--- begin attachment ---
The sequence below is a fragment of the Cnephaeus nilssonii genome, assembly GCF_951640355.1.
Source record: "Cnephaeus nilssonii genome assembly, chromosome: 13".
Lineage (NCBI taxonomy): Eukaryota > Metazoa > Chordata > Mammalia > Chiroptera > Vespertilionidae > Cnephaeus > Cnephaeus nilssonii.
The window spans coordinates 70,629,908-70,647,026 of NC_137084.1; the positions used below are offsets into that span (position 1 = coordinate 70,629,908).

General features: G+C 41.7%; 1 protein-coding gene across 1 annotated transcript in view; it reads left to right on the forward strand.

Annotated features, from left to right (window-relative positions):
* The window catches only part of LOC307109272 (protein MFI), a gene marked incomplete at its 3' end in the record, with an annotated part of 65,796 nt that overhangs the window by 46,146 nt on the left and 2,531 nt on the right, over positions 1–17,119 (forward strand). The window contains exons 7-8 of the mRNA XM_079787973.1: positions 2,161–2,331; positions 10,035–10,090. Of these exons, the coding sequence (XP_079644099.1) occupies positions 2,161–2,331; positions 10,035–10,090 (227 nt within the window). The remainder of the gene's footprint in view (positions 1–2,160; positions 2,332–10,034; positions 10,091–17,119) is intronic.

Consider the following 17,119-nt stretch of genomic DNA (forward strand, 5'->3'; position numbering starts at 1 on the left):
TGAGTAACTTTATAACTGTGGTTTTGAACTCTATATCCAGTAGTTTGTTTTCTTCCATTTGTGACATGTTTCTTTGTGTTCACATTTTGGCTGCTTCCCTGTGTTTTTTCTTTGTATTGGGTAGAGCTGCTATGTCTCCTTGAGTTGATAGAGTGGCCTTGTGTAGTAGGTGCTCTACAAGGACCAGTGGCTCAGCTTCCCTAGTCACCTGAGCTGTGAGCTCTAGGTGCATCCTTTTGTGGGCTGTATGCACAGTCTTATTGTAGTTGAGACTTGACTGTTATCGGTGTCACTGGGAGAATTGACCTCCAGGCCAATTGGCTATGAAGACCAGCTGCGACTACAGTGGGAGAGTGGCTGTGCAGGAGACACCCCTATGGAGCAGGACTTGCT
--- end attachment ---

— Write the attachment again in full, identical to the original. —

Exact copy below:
The sequence below is a fragment of the Cnephaeus nilssonii genome, assembly GCF_951640355.1.
Source record: "Cnephaeus nilssonii genome assembly, chromosome: 13".
Lineage (NCBI taxonomy): Eukaryota > Metazoa > Chordata > Mammalia > Chiroptera > Vespertilionidae > Cnephaeus > Cnephaeus nilssonii.
The window spans coordinates 70,629,908-70,647,026 of NC_137084.1; the positions used below are offsets into that span (position 1 = coordinate 70,629,908).

General features: G+C 41.7%; 1 protein-coding gene across 1 annotated transcript in view; it reads left to right on the forward strand.

Annotated features, from left to right (window-relative positions):
* The window catches only part of LOC307109272 (protein MFI), a gene marked incomplete at its 3' end in the record, with an annotated part of 65,796 nt that overhangs the window by 46,146 nt on the left and 2,531 nt on the right, over positions 1–17,119 (forward strand). The window contains exons 7-8 of the mRNA XM_079787973.1: positions 2,161–2,331; positions 10,035–10,090. Of these exons, the coding sequence (XP_079644099.1) occupies positions 2,161–2,331; positions 10,035–10,090 (227 nt within the window). The remainder of the gene's footprint in view (positions 1–2,160; positions 2,332–10,034; positions 10,091–17,119) is intronic.

Consider the following 17,119-nt stretch of genomic DNA (forward strand, 5'->3'; position numbering starts at 1 on the left):
TGAGTAACTTTATAACTGTGGTTTTGAACTCTATATCCAGTAGTTTGTTTTCTTCCATTTGTGACATGTTTCTTTGTGTTCACATTTTGGCTGCTTCCCTGTGTTTTTTCTTTGTATTGGGTAGAGCTGCTATGTCTCCTTGAGTTGATAGAGTGGCCTTGTGTAGTAGGTGCTCTACAAGGACCAGTGGCTCAGCTTCCCTAGTCACCTGAGCTGTGAGCTCTAGGTGCATCCTTTTGTGGGCTGTATGCACAGTCTTATTGTAGTTGAGACTTGACTGTTATCGGTGTCACTGGGAGAATTGACCTCCAGGCCAATTGGCTATGAAGACCAGCTGCGACTACAGTGGGAGAGTGGCTGTGCAGGAGACACCCCTATGGAGCAGGACTTGCT